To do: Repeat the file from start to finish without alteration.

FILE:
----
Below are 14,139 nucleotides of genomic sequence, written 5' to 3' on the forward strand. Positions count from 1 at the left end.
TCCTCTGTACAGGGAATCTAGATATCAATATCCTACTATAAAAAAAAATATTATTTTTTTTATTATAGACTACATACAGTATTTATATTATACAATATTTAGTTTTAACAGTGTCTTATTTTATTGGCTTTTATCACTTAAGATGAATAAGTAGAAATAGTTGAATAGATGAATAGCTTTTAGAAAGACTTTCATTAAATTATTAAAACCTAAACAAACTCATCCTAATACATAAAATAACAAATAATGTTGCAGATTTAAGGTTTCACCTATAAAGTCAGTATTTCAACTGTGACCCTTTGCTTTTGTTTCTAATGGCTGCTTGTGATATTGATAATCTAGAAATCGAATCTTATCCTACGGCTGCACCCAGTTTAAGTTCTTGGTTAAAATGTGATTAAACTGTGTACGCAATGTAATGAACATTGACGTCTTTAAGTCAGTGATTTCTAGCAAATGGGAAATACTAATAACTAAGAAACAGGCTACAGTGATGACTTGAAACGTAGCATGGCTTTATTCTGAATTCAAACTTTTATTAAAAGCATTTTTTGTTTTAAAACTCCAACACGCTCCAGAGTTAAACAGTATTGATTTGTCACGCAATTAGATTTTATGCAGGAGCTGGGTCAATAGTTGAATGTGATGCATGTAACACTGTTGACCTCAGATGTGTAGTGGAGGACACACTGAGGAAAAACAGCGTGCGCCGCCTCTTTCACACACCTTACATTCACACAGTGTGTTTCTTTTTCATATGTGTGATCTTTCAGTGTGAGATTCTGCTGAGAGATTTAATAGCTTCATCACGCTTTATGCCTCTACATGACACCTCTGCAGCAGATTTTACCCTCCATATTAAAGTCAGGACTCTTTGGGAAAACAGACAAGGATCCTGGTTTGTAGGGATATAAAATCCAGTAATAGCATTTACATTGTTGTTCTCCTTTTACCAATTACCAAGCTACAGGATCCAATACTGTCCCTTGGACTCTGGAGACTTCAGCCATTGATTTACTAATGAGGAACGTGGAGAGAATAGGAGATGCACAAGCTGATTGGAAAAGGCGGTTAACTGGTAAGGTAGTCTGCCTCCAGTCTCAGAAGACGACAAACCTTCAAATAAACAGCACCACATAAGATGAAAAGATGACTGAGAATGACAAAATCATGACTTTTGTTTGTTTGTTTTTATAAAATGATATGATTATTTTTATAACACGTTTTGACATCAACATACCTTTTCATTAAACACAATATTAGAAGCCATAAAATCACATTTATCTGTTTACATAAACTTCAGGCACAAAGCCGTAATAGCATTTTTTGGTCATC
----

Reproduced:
Below are 14,139 nucleotides of genomic sequence, written 5' to 3' on the forward strand. Positions count from 1 at the left end.
TCCTCTGTACAGGGAATCTAGATATCAATATCCTACTATAAAAAAAAATATTATTTTTTTTATTATAGACTACATACAGTATTTATATTATACAATATTTAGTTTTAACAGTGTCTTATTTTATTGGCTTTTATCACTTAAGATGAATAAGTAGAAATAGTTGAATAGATGAATAGCTTTTAGAAAGACTTTCATTAAATTATTAAAACCTAAACAAACTCATCCTAATACATAAAATAACAAATAATGTTGCAGATTTAAGGTTTCACCTATAAAGTCAGTATTTCAACTGTGACCCTTTGCTTTTGTTTCTAATGGCTGCTTGTGATATTGATAATCTAGAAATCGAATCTTATCCTACGGCTGCACCCAGTTTAAGTTCTTGGTTAAAATGTGATTAAACTGTGTACGCAATGTAATGAACATTGACGTCTTTAAGTCAGTGATTTCTAGCAAATGGGAAATACTAATAACTAAGAAACAGGCTACAGTGATGACTTGAAACGTAGCATGGCTTTATTCTGAATTCAAACTTTTATTAAAAGCATTTTTTGTTTTAAAACTCCAACACGCTCCAGAGTTAAACAGTATTGATTTGTCACGCAATTAGATTTTATGCAGGAGCTGGGTCAATAGTTGAATGTGATGCATGTAACACTGTTGACCTCAGATGTGTAGTGGAGGACACACTGAGGAAAAACAGCGTGCGCCGCCTCTTTCACACACCTTACATTCACACAGTGTGTTTCTTTTTCATATGTGTGATCTTTCAGTGTGAGATTCTGCTGAGAGATTTAATAGCTTCATCACGCTTTATGCCTCTACATGACACCTCTGCAGCAGATTTTACCCTCCATATTAAAGTCAGGACTCTTTGGGAAAACAGACAAGGATCCTGGTTTGTAGGGATATAAAATCCAGTAATAGCATTTACATTGTTGTTCTCCTTTTACCAATTACCAAGCTACAGGATCCAATACTGTCCCTTGGACTCTGGAGACTTCAGCCATTGATTTACTAATGAGGAACGTGGAGAGAATAGGAGATGCACAAGCTGATTGGAAAAGGCGGTTAACTGGTAAGGTAGTCTGCCTCCAGTCTCAGAAGACGACAAACCTTCAAATAAACAGCACCACATAAGATGAAAAGATGACTGAGAATGACAAAATCATGACTTTTGTTTGTTTGTTTTTATAAAATGATATGATTATTTTTATAACACGTTTTGACATCAACATACCTTTTCATTAAACACAATATTAGAAGCCATAAAATCACATTTATCTGTTTACATAAACTTCAGGCACAAAGCCGTAATAGCATTTTTTGGTCATC